Accumulated Detritus in the Sump

brandon429

why did you put a reef in that
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It has been enjoyable never having to own a nitrite or nitrate kit and still grow so much coral the red monti is just thrown in the trash, nobody local wants unplugged frags.

Even if my reef was 100 gallons I still wouldn't buy nitrogen testing/ approximating, I'd design a no capture system/ high throughput and dispense with phosphate and all nitrogen species testing. Extremely low fish bioload high coral load w target feeding and regular partial changes would do it. any resulting nitrate would have no effect on algae presence on the rocks that's managed independently.

* I know Berlin systems work too/everyone starts this way but I moved away from them due to the bell curving.

Also consider not reacting to nitrate here... many enjoy this mode

Post pics of this tank curious to see display
 
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brandon429

why did you put a reef in that
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someone else bumped that one i'd forgotten about it, one of the rare ones but they all state the same pattern of disturbance, fish loss immediately after, and clouding events its all so strongly linked to detritus. in the sand.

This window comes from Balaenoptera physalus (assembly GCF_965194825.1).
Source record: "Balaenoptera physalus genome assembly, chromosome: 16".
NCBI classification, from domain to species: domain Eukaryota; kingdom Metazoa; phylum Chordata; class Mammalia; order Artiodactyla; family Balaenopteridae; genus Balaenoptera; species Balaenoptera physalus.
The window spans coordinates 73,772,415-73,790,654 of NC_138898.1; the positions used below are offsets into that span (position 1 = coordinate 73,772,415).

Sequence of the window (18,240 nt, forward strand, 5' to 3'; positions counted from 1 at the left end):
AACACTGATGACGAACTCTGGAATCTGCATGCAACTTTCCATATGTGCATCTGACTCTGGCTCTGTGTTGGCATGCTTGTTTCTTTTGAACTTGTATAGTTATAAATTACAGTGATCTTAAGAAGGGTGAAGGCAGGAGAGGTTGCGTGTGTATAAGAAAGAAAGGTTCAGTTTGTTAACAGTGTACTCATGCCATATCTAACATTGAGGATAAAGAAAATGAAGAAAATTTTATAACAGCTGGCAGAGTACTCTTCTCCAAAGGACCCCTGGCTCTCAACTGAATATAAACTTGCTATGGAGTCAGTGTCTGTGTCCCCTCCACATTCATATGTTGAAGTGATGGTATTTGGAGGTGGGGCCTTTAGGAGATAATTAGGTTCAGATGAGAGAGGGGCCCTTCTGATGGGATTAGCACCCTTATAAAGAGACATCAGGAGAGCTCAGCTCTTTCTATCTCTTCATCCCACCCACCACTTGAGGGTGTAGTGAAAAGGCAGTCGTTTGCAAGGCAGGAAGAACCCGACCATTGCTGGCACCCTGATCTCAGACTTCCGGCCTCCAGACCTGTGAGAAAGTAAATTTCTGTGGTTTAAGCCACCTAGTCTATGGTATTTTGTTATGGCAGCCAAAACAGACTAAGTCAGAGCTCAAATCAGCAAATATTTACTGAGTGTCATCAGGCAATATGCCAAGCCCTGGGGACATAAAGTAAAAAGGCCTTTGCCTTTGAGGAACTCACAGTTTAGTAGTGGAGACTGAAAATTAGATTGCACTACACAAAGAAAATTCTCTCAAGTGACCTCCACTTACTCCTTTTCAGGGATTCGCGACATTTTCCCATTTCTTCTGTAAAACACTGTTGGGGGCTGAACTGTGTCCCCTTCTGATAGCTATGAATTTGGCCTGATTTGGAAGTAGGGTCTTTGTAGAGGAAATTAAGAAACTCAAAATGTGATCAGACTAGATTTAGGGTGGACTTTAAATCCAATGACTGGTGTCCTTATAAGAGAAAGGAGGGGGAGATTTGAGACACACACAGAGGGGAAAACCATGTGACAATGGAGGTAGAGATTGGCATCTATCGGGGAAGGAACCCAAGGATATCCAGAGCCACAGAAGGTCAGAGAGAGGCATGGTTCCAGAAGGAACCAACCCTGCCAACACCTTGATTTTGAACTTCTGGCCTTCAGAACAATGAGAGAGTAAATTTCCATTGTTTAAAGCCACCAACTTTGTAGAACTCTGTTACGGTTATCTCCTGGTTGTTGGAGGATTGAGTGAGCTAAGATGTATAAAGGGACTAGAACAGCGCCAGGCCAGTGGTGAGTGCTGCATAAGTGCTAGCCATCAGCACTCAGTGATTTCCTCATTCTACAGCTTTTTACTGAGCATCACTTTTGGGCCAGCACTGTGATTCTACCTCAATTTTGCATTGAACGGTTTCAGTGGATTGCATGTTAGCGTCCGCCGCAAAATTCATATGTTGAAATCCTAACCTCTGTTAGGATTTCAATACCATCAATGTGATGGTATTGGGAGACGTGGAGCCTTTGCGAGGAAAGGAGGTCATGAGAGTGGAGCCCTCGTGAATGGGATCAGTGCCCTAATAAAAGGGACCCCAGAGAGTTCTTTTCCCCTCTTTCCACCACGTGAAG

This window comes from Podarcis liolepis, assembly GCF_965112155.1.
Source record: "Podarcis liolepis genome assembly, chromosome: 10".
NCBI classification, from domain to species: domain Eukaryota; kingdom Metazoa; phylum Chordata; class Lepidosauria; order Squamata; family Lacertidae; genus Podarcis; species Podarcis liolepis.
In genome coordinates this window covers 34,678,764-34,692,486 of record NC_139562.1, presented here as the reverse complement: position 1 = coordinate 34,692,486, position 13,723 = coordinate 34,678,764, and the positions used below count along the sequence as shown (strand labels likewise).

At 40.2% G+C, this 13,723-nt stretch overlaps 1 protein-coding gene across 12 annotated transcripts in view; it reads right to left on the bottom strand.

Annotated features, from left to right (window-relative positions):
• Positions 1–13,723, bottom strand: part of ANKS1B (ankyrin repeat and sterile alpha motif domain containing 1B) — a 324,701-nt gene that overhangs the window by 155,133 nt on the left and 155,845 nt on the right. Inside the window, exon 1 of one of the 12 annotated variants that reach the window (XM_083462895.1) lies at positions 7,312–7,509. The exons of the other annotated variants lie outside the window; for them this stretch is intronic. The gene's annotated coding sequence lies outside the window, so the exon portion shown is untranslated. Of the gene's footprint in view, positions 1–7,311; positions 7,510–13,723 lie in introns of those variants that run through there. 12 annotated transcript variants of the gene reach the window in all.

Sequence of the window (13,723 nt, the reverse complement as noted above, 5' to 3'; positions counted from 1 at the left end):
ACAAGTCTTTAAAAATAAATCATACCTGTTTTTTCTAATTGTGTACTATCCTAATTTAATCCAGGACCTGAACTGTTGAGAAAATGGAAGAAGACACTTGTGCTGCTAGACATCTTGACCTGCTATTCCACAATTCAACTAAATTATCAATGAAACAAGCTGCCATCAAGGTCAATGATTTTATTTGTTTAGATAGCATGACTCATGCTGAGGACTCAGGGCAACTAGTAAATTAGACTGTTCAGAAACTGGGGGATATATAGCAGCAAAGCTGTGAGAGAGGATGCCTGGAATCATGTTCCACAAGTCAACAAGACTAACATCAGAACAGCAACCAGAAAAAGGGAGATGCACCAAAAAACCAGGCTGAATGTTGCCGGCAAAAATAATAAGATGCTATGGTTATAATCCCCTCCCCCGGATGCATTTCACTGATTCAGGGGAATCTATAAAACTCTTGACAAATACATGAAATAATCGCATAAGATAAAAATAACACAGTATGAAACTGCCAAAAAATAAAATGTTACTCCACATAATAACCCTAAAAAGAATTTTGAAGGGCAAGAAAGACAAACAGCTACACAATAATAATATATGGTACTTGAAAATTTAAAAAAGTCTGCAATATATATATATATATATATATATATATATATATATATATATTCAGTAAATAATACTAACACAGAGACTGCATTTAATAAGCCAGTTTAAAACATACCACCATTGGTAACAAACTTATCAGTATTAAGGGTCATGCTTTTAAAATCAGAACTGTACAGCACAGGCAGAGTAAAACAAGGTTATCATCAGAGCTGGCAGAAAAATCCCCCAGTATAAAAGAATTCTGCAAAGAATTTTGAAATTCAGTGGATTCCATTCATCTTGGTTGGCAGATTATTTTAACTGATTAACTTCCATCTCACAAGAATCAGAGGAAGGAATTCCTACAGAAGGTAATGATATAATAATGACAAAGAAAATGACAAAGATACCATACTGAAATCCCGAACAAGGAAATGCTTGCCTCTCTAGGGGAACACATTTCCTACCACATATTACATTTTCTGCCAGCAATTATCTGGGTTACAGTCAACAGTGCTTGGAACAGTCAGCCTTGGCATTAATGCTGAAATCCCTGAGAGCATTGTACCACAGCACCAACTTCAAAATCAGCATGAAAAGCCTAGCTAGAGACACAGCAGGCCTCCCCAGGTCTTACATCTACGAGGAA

**on the flip side thirty other posts show a wrasse diving into someone's bed 10x a day, no loss. variation was the key, and Im not sure adding a diving wrasse to Sub's system above would be all safe unless one is already there to keep it overturned for a while

 
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nicodim55

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I will post pictures of the tank later. I did recently lose fish and all were removed immediately.
How high is your nitrates? What´s your nitrites (if you have measured them)

The nitrates is coming from the added food

Sincerely Lasse
80 ppm according to API , for those of you out there who uses this brand color is pretty red!
 
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Subsea

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[**on the flip side thirty other posts show a wrasse diving into someone's bed 10x a day, no loss. variation was the key, and Im not sure adding a diving wrasse to Sub's system above would be all safe unless one is already there to keep it overturned for a while]

@brandon429
Five years ago, I introduced a Melanarious Wrasse to my then 6” dsb on top of Jaubert Plenum. Two years later, detrivores were eliminated and a 20 year old sandbed gave me back Cynobacteria. I bit the bullet and over a period of two weeks, I gravel vacuumed out 200 pounds of gravel and hundreds of gallons of water. When the last day came, I brought 150G Rubbermade tube into living room and transferred water and rocks to tub. I then caught all fish and put in 5G bucket. At this point, I raised up edge of eggcrate, installed 1/2” pvc open ended header to put a slight positive pressure of oxygen rich water up thru the sandbed. Thank you @Paul B